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Kent at Law: 1602, vol. 1, The County Jurisdiction: Assizes and Sessions of the Peace.

The 1970s and 1980s saw an efflorescence of social histories of crime and law enforcement in early modern England. Among the most important things this work revealed was that, in some sense, all early modem law was local law, open to the vicissitudes and pressures of local knowledge. This realization, in turn, has suggested that alongside of studies of particular crimes or courts or procedures, we need something different -- studies framed specifically to reveal the dynamics of local legal interaction.

Louis Knafla's projected seven-volume study, Kent al Law 1602, is such a study. When completed, this ambitious project will offer a full calendar of all known legal actions in Kent in 1602. With a level of detail never previously attempted, this invaluable resource will provide raw material for productive explorations of the law's social power, not only in early modem Kent specifically, but also in early modem life more generally. Through studies such as Kent al Law 1602, we will learn much about the ways in which people managed their legal options, understood legal procedures, and accepted, shaped or resisted the powers of the law.

Volume I of Kent at Law 1602 concentrates on the records related to the county-wide jurisdictions of the assizes and the sessions of the peace, more than sixteen hundred entries produced in nearly six hundred cases that involved close to thirty-five hundred people. The calendar is organized by type of record and incorporates earlier and later materials relevant to any case in process in 1602. The volume is lush -- glossy paper, large print, facsimiles, transcriptions, tables, and an elaborate index. Knafla's introduction is a solid explanation of the structures of the broader project, the surviving materials, and the jurisdictions. The material presented confirms both the editor's vision and his energy -- the stories are moving, the detail lavish, the coverage comprehensive.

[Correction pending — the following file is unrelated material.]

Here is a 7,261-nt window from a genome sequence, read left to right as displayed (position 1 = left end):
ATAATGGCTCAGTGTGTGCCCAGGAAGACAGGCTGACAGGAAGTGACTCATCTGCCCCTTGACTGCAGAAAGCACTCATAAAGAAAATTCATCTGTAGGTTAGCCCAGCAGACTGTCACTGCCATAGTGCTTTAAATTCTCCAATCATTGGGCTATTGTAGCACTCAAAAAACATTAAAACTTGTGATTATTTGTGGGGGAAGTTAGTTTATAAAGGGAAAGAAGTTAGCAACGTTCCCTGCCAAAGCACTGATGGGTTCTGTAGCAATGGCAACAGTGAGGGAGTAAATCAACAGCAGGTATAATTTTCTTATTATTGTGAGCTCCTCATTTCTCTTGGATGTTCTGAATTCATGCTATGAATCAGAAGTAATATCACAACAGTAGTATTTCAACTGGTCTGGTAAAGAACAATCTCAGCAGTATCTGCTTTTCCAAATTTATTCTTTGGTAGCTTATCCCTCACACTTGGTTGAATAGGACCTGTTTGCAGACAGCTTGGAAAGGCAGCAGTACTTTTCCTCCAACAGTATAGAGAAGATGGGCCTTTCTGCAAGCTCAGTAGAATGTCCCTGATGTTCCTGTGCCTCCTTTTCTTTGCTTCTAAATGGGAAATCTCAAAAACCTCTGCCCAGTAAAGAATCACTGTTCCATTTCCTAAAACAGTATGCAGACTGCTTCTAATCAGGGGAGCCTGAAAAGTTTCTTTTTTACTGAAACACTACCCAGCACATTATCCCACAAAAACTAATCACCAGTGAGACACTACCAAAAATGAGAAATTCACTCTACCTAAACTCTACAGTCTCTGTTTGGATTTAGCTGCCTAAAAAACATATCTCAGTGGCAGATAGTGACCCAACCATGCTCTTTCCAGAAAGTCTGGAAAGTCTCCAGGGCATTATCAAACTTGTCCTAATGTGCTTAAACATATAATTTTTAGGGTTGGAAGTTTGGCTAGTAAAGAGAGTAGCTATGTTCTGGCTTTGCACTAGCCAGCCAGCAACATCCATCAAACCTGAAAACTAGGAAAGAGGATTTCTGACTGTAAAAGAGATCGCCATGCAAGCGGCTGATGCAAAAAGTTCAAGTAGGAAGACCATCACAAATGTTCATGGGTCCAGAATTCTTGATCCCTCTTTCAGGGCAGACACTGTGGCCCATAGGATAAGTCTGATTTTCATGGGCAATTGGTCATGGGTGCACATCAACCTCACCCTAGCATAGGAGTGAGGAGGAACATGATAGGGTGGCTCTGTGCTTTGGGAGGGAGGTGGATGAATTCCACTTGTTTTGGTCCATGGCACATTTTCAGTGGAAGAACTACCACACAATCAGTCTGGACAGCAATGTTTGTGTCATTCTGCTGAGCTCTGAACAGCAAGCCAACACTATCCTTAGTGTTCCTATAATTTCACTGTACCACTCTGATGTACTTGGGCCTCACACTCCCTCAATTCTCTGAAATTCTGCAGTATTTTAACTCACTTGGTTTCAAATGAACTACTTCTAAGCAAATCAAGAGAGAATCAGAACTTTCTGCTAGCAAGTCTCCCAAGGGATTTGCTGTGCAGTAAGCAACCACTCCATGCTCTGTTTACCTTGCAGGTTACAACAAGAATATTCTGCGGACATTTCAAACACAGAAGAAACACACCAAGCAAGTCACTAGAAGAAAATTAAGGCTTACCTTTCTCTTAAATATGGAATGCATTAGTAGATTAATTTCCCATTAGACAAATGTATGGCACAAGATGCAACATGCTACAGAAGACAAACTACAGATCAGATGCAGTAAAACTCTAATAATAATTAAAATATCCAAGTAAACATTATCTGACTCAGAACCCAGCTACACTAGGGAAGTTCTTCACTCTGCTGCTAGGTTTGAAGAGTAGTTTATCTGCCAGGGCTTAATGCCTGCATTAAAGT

But because this is an ongoing project of such enormous value, it is particularly important that t be as usable and reliable as possible. Not a finicky reader, I found that the volume made me finicky. Larger margins, better-placed footnotes, clearer facsimiles, and a more regularly-indented index would improve the ease of using future volumes.

The myriad small errors in the introduction are also frustrating; closer proofreading (especially in tables and their analyses) would encourage the confidence that this enterprise deserves. And a format that included extensive cross-referencing and that introduced types of records when they were calendared rather than altogether would help students use later volumes with increased efficiency.

This is an important first step in a valuable endeavor; imperfections in a project of this magnitude are perhaps inevitable. Louis Knafla is one of our most productive and ambitious legal scholars. The very scale of his commitment would have daunted many lesser men and women. He and the Public Record Office are to be commended on their vision and encouraged to refine it in the process of its full realization. This project is of immense benefit to anyone interested in the life of the law in early modem England.
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Copyright 1996 Gale, Cengage Learning. All rights reserved.

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Author:Herrup, Cynthia
Publication:Canadian Journal of History
Article Type:Book Review
Date:Aug 1, 1996
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